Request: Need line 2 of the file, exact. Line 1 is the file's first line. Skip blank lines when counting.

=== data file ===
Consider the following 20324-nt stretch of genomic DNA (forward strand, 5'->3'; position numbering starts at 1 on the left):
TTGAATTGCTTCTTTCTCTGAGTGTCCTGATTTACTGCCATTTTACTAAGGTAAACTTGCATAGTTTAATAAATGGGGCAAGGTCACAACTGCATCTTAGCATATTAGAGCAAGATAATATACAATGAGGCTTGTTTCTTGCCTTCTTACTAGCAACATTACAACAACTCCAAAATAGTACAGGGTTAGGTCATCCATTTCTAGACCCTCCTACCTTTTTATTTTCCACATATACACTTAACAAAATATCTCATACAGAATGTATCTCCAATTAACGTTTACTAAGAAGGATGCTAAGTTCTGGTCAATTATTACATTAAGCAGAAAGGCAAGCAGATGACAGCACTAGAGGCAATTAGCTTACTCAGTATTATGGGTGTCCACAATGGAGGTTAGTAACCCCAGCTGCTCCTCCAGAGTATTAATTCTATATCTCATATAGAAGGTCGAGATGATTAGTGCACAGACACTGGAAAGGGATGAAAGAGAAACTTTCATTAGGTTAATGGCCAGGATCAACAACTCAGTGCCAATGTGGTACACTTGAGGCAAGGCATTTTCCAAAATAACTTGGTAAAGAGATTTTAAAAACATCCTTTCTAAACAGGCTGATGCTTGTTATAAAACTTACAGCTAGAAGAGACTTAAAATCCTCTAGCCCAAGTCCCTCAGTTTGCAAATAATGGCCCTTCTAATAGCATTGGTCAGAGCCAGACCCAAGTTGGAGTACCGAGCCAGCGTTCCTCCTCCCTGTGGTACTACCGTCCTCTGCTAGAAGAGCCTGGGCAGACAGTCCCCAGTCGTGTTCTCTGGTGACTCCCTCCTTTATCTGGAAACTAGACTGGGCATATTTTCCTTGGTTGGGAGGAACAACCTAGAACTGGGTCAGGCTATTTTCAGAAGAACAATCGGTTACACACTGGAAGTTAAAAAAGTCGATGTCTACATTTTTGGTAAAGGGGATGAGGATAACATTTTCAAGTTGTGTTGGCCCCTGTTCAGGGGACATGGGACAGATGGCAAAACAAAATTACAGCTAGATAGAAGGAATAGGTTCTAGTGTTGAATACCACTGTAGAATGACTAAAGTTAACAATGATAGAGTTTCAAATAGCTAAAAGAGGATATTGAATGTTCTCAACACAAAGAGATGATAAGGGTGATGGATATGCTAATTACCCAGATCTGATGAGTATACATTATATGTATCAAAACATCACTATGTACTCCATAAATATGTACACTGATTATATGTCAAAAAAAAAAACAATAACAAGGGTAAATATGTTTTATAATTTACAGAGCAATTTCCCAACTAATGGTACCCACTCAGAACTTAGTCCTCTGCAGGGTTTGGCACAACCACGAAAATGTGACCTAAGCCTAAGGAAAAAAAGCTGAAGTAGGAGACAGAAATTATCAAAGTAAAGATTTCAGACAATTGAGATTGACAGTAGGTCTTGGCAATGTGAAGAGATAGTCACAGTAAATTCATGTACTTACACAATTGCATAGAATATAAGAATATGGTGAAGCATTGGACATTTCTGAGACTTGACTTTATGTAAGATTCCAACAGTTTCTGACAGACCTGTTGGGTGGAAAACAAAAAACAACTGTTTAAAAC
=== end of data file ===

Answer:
TTGAATTGCTTCTTTCTCTGAGTGTCCTGATTTACTGCCATTTTACTAAGGTAAACTTGCATAGTTTAATAAATGGGGCAAGGTCACAACTGCATCTTAGCATATTAGAGCAAGATAATATACAATGAGGCTTGTTTCTTGCCTTCTTACTAGCAACATTACAACAACTCCAAAATAGTACAGGGTTAGGTCATCCATTTCTAGACCCTCCTACCTTTTTATTTTCCACATATACACTTAACAAAATATCTCATACAGAATGTATCTCCAATTAACGTTTACTAAGAAGGATGCTAAGTTCTGGTCAATTATTACATTAAGCAGAAAGGCAAGCAGATGACAGCACTAGAGGCAATTAGCTTACTCAGTATTATGGGTGTCCACAATGGAGGTTAGTAACCCCAGCTGCTCCTCCAGAGTATTAATTCTATATCTCATATAGAAGGTCGAGATGATTAGTGCACAGACACTGGAAAGGGATGAAAGAGAAACTTTCATTAGGTTAATGGCCAGGATCAACAACTCAGTGCCAATGTGGTACACTTGAGGCAAGGCATTTTCCAAAATAACTTGGTAAAGAGATTTTAAAAACATCCTTTCTAAACAGGCTGATGCTTGTTATAAAACTTACAGCTAGAAGAGACTTAAAATCCTCTAGCCCAAGTCCCTCAGTTTGCAAATAATGGCCCTTCTAATAGCATTGGTCAGAGCCAGACCCAAGTTGGAGTACCGAGCCAGCGTTCCTCCTCCCTGTGGTACTACCGTCCTCTGCTAGAAGAGCCTGGGCAGACAGTCCCCAGTCGTGTTCTCTGGTGACTCCCTCCTTTATCTGGAAACTAGACTGGGCATATTTTCCTTGGTTGGGAGGAACAACCTAGAACTGGGTCAGGCTATTTTCAGAAGAACAATCGGTTACACACTGGAAGTTAAAAAAGTCGATGTCTACATTTTTGGTAAAGGGGATGAGGATAACATTTTCAAGTTGTGTTGGCCCCTGTTCAGGGGACATGGGACAGATGGCAAAACAAAATTACAGCTAGATAGAAGGAATAGGTTCTAGTGTTGAATACCACTGTAGAATGACTAAAGTTAACAATGATAGAGTTTCAAATAGCTAAAAGAGGATATTGAATGTTCTCAACACAAAGAGATGATAAGGGTGATGGATATGCTAATTACCCAGATCTGATGAGTATACATTATATGTATCAAAACATCACTATGTACTCCATAAATATGTACACTGATTATATGTCAAAAAAAAAAACAATAACAAGGGTAAATATGTTTTATAATTTACAGAGCAATTTCCCAACTAATGGTACCCACTCAGAACTTAGTCCTCTGCAGGGTTTGGCACAACCACGAAAATGTGACCTAAGCCTAAGGAAAAAAAGCTGAAGTAGGAGACAGAAATTATCAAAGTAAAGATTTCAGACAATTGAGATTGACAGTAGGTCTTGGCAATGTGAAGAGATAGTCACAGTAAATTCATGTACTTACACAATTGCATAGAATATAAGAATATGGTGAAGCATTGGACATTTCTGAGACTTGACTTTATGTAAGATTCCAACAGTTTCTGACAGACCTGTTGGGTGGAAAACAAAAAACAACTGTTTAAAAC